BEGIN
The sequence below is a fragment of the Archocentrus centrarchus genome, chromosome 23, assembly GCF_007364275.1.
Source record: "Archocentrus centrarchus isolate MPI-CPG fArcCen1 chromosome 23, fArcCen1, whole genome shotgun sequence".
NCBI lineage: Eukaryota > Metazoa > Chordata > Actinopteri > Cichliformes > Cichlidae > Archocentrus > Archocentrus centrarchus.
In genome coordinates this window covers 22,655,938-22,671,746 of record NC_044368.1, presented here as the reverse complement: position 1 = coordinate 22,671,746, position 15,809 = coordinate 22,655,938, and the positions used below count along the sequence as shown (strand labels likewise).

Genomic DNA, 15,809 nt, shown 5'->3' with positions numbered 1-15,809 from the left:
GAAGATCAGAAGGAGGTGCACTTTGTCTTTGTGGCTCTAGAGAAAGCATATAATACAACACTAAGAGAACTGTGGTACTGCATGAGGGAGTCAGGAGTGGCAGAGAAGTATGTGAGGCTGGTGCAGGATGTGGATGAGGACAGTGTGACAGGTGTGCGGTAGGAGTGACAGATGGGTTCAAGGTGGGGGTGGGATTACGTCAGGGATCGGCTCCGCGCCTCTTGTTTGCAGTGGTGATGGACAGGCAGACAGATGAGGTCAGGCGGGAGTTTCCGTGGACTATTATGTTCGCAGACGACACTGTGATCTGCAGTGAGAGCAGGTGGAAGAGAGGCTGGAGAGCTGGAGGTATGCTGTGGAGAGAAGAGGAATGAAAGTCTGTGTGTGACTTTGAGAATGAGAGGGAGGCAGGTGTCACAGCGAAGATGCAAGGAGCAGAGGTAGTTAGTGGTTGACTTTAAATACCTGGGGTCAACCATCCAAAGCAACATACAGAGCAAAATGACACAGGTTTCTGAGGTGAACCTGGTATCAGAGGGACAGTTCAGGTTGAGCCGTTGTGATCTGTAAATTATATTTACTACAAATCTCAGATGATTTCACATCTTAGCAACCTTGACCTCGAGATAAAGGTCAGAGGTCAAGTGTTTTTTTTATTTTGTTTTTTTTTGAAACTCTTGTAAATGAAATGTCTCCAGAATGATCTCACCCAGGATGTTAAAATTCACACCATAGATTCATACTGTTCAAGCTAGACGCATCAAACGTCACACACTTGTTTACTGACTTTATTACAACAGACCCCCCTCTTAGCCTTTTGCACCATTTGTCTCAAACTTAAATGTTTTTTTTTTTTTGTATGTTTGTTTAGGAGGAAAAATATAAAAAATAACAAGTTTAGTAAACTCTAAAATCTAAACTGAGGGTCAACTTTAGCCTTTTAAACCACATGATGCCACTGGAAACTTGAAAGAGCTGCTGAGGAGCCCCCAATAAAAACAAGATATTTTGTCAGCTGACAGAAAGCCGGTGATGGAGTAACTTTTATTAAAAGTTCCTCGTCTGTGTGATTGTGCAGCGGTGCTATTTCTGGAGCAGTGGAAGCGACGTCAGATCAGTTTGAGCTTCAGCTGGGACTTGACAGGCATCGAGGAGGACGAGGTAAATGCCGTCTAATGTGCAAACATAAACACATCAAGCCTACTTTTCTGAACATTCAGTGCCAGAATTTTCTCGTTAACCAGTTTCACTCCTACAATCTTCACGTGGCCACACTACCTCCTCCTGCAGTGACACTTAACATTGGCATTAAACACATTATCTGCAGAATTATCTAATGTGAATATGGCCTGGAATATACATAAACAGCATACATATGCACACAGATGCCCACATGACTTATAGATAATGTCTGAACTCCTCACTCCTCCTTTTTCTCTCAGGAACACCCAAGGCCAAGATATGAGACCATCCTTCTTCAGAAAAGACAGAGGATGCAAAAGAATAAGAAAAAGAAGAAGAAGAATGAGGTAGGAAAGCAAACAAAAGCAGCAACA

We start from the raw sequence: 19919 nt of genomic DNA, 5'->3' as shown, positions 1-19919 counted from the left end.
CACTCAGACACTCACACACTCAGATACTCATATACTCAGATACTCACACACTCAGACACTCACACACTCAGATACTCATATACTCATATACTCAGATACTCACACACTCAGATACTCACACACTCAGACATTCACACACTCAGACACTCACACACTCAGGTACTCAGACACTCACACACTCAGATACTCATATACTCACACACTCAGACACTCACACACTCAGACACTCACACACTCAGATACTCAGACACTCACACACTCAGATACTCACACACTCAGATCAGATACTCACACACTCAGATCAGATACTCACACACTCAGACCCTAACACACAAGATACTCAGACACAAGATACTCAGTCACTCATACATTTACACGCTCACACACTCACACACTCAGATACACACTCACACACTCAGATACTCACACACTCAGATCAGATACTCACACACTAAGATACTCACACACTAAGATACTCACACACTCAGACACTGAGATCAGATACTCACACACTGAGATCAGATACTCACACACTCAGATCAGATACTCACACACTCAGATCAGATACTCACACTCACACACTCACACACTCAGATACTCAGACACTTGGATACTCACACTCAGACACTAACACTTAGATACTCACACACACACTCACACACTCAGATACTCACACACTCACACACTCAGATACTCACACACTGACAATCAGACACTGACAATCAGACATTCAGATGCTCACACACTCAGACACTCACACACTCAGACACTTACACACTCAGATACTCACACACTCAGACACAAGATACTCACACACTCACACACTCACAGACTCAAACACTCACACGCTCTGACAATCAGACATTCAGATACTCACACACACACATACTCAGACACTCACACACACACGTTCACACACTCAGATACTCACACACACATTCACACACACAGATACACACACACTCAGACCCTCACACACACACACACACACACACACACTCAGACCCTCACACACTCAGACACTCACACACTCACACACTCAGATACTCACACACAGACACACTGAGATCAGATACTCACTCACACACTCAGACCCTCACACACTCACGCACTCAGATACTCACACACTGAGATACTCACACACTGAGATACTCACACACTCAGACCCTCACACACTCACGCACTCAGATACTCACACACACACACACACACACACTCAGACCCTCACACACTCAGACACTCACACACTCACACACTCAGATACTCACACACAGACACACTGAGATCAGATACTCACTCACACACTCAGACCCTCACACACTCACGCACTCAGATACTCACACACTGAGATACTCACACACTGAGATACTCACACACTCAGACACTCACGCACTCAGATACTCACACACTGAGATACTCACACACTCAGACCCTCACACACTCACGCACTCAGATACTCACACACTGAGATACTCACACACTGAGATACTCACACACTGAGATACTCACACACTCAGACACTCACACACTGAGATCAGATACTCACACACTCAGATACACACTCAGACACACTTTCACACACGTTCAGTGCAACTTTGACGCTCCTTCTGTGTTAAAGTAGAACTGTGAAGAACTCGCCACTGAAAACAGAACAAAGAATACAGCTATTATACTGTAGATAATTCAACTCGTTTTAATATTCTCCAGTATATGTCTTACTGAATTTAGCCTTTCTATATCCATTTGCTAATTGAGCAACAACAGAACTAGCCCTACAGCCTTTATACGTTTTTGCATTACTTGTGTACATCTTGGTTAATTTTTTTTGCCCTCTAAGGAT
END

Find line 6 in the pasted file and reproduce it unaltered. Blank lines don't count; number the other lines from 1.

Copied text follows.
GAAGATCAGAAGGAGGTGCACTTTGTCTTTGTGGCTCTAGAGAAAGCATATAATACAACACTAAGAGAACTGTGGTACTGCATGAGGGAGTCAGGAGTGGCAGAGAAGTATGTGAGGCTGGTGCAGGATGTGGATGAGGACAGTGTGACAGGTGTGCGGTAGGAGTGACAGATGGGTTCAAGGTGGGGGTGGGATTACGTCAGGGATCGGCTCCGCGCCTCTTGTTTGCAGTGGTGATGGACAGGCAGACAGATGAGGTCAGGCGGGAGTTTCCGTGGACTATTATGTTCGCAGACGACACTGTGATCTGCAGTGAGAGCAGGTGGAAGAGAGGCTGGAGAGCTGGAGGTATGCTGTGGAGAGAAGAGGAATGAAAGTCTGTGTGTGACTTTGAGAATGAGAGGGAGGCAGGTGTCACAGCGAAGATGCAAGGAGCAGAGGTAGTTAGTGGTTGACTTTAAATACCTGGGGTCAACCATCCAAAGCAACATACAGAGCAAAATGACACAGGTTTCTGAGGTGAACCTGGTATCAGAGGGACAGTTCAGGTTGAGCCGTTGTGATCTGTAAATTATATTTACTACAAATCTCAGATGATTTCACATCTTAGCAACCTTGACCTCGAGATAAAGGTCAGAGGTCAAGTGTTTTTTTTATTTTGTTTTTTTTTGAAACTCTTGTAAATGAAATGTCTCCAGAATGATCTCACCCAGGATGTTAAAATTCACACCATAGATTCATACTGTTCAAGCTAGACGCATCAAACGTCACACACTTGTTTACTGACTTTATTACAACAGACCCCCCTCTTAGCCTTTTGCACCATTTGTCTCAAACTTAAATGTTTTTTTTTTTTTGTATGTTTGTTTAGGAGGAAAAATATAAAAAATAACAAGTTTAGTAAACTCTAAAATCTAAACTGAGGGTCAACTTTAGCCTTTTAAACCACATGATGCCACTGGAAACTTGAAAGAGCTGCTGAGGAGCCCCCAATAAAAACAAGATATTTTGTCAGCTGACAGAAAGCCGGTGATGGAGTAACTTTTATTAAAAGTTCCTCGTCTGTGTGATTGTGCAGCGGTGCTATTTCTGGAGCAGTGGAAGCGACGTCAGATCAGTTTGAGCTTCAGCTGGGACTTGACAGGCATCGAGGAGGACGAGGTAAATGCCGTCTAATGTGCAAACATAAACACATCAAGCCTACTTTTCTGAACATTCAGTGCCAGAATTTTCTCGTTAACCAGTTTCACTCCTACAATCTTCACGTGGCCACACTACCTCCTCCTGCAGTGACACTTAACATTGGCATTAAACACATTATCTGCAGAATTATCTAATGTGAATATGGCCTGGAATATACATAAACAGCATACATATGCACACAGATGCCCACATGACTTATAGATAATGTCTGAACTCCTCACTCCTCCTTTTTCTCTCAGGAACACCCAAGGCCAAGATATGAGACCATCCTTCTTCAGAAAAGACAGAGGATGCAAAAGAATAAGAAAAAGAAGAAGAAGAATGAGGTAGGAAAGCAAACAAAAGCAGCAACA